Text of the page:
The European Commission has launched legal action against Hungary over an anti-LGBTQ law and its refusal to renew the licence of Klubradio, a broadcaster critical of the government.
Friday’s two lawsuits add to a long list of increasingly bitter standoffs between Hungary’s hardline nationalist Prime Minister Viktor Orban and the liberal core of the EU over human rights and democratic standards.
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“The European Commission today decided to refer Hungary to the Court of Justice of the EU over a Hungarian law which discriminates against people on the basis of their sexual orientation and gender identity,” said the EU’s executive.
It also sent a second lawsuit to the Luxembourg-based court over Budapest rejecting Klubradio’s airwaves application.
“We address attacks to independent media via all the tools that we have,” said European Commissioner for Values and Transparency Vera Jourova.
Klubradio, whose guests often criticise government policies and which now only broadcasts online, was forced off air more than a year ago.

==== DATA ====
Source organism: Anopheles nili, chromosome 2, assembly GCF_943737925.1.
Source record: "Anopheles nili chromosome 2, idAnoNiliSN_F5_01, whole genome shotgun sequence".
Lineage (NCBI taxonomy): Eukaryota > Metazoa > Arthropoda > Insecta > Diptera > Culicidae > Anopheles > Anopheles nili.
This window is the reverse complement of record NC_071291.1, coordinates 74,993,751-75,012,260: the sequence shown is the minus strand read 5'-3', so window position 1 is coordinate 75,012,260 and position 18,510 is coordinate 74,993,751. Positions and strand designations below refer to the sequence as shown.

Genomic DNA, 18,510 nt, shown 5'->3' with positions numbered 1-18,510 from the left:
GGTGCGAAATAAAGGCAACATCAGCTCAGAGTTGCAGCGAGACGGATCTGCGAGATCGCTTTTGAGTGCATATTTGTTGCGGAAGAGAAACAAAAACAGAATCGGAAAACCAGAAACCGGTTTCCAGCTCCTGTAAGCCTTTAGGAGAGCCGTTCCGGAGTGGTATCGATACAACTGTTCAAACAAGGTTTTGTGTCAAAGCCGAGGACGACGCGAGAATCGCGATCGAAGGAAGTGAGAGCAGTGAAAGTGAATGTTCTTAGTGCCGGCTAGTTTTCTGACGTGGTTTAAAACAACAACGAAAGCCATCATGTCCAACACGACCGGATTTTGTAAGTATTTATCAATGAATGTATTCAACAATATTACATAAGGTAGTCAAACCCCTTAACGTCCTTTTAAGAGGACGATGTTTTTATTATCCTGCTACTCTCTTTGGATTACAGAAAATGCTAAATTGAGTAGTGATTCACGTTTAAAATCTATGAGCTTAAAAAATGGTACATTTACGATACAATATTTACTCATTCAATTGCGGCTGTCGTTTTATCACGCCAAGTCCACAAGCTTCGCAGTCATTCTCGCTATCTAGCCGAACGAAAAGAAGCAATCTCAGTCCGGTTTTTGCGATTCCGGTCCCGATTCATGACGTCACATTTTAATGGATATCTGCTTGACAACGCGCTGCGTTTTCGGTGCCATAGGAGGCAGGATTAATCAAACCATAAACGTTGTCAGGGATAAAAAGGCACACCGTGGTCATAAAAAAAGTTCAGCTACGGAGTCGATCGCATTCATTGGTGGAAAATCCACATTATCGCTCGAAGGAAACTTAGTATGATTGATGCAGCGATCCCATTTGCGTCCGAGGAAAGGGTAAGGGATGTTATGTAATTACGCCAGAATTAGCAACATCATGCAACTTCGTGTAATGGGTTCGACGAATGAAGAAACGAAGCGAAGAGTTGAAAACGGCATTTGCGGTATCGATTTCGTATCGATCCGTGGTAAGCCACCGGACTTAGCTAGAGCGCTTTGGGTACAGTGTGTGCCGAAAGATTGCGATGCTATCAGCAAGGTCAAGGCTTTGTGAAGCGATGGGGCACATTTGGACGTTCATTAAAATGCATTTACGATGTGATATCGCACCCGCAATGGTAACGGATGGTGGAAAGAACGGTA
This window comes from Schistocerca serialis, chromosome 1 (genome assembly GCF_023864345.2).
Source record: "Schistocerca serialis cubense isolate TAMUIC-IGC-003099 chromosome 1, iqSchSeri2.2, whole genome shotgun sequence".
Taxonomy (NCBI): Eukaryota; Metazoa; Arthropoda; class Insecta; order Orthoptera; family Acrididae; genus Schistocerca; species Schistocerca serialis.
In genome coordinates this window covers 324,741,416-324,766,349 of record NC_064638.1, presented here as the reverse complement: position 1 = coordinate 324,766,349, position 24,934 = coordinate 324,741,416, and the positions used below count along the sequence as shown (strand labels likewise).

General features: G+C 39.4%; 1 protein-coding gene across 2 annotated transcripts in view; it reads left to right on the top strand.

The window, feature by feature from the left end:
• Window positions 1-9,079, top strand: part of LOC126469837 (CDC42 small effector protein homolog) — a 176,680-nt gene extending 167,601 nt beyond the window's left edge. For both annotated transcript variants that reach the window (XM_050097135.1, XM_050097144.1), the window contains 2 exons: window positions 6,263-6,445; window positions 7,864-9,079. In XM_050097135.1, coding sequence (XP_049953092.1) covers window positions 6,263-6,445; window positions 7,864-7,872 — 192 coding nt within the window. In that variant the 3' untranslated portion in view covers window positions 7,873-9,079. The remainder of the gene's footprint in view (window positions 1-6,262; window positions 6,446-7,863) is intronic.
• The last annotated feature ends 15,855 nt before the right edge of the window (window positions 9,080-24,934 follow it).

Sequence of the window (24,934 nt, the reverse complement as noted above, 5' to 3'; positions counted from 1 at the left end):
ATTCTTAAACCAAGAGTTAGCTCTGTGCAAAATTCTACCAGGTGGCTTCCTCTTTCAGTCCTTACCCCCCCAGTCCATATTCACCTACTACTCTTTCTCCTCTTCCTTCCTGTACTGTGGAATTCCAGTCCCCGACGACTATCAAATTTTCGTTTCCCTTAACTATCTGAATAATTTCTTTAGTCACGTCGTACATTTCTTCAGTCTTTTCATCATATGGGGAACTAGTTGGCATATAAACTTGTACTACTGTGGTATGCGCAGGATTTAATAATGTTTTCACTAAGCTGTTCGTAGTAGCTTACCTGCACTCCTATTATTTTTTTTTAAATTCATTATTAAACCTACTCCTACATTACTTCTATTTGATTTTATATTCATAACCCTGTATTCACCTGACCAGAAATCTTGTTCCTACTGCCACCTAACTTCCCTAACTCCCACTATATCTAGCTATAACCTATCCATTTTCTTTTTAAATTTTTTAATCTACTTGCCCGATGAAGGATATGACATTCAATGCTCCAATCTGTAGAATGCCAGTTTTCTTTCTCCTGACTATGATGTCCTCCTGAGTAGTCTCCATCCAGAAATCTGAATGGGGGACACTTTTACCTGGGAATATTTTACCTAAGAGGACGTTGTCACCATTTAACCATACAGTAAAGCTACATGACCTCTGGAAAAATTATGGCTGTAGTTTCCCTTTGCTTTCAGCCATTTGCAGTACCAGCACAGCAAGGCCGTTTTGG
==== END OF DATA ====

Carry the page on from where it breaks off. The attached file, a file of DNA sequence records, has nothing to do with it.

A government spokesman said at that time that there was no issue with media freedom in Hungary and that it was not true that the government had shut the station down.
The other case relates to a law Hungary enacted last year banning the use of materials seen as promoting homosexuality and gender change in schools.
Touted as protecting children by the government of Orban, who presents himself as a defender of traditional Catholic family values, it was criticised by human rights groups and international watchdogs as discriminating against LGBTQ people and labelled a “disgrace” by European Commission President Ursula von der Leyen.
Gay marriage is not recognised in Hungary and only heterosexual couples can legally adopt children. Orban’s government has redefined marriage as the union between one man and one woman in the constitution, and limited gay adoption.
The EU executive has withheld billions in aid to Hungary over disputes related to gay rights, as well as the independence of its media and courts.
Separately on Friday, the Brussels-based EU executive started legal action against Hungary for discriminatory fuel pricing against vehicles with foreign licence plates.